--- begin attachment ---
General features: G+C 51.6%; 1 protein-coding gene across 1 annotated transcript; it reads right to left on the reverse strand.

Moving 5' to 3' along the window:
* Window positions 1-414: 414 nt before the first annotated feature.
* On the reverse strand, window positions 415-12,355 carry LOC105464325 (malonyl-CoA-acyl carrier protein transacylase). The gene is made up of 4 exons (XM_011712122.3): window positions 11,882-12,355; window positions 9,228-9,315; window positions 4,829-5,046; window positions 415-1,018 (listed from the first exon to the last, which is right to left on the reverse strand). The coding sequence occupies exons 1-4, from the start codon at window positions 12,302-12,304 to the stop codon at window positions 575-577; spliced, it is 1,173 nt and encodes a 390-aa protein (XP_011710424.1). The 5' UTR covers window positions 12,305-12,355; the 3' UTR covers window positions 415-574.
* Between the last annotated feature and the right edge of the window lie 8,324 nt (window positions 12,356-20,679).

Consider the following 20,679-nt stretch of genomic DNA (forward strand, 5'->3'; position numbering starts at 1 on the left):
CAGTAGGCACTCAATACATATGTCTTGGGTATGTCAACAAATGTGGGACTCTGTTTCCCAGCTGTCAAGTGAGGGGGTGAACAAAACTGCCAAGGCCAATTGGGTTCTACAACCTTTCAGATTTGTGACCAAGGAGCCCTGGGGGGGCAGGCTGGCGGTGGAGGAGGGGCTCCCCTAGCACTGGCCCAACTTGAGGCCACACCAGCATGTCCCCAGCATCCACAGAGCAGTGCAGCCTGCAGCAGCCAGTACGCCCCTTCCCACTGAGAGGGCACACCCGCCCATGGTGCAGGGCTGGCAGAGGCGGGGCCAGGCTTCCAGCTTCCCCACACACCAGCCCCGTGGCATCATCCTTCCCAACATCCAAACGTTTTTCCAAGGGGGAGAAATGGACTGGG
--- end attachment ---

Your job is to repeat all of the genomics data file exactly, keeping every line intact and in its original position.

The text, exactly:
General features: G+C 51.6%; 1 protein-coding gene across 1 annotated transcript; it reads right to left on the reverse strand.

Moving 5' to 3' along the window:
* Window positions 1-414: 414 nt before the first annotated feature.
* On the reverse strand, window positions 415-12,355 carry LOC105464325 (malonyl-CoA-acyl carrier protein transacylase). The gene is made up of 4 exons (XM_011712122.3): window positions 11,882-12,355; window positions 9,228-9,315; window positions 4,829-5,046; window positions 415-1,018 (listed from the first exon to the last, which is right to left on the reverse strand). The coding sequence occupies exons 1-4, from the start codon at window positions 12,302-12,304 to the stop codon at window positions 575-577; spliced, it is 1,173 nt and encodes a 390-aa protein (XP_011710424.1). The 5' UTR covers window positions 12,305-12,355; the 3' UTR covers window positions 415-574.
* Between the last annotated feature and the right edge of the window lie 8,324 nt (window positions 12,356-20,679).

Consider the following 20,679-nt stretch of genomic DNA (forward strand, 5'->3'; position numbering starts at 1 on the left):
CAGTAGGCACTCAATACATATGTCTTGGGTATGTCAACAAATGTGGGACTCTGTTTCCCAGCTGTCAAGTGAGGGGGTGAACAAAACTGCCAAGGCCAATTGGGTTCTACAACCTTTCAGATTTGTGACCAAGGAGCCCTGGGGGGGCAGGCTGGCGGTGGAGGAGGGGCTCCCCTAGCACTGGCCCAACTTGAGGCCACACCAGCATGTCCCCAGCATCCACAGAGCAGTGCAGCCTGCAGCAGCCAGTACGCCCCTTCCCACTGAGAGGGCACACCCGCCCATGGTGCAGGGCTGGCAGAGGCGGGGCCAGGCTTCCAGCTTCCCCACACACCAGCCCCGTGGCATCATCCTTCCCAACATCCAAACGTTTTTCCAAGGGGGAGAAATGGACTGGG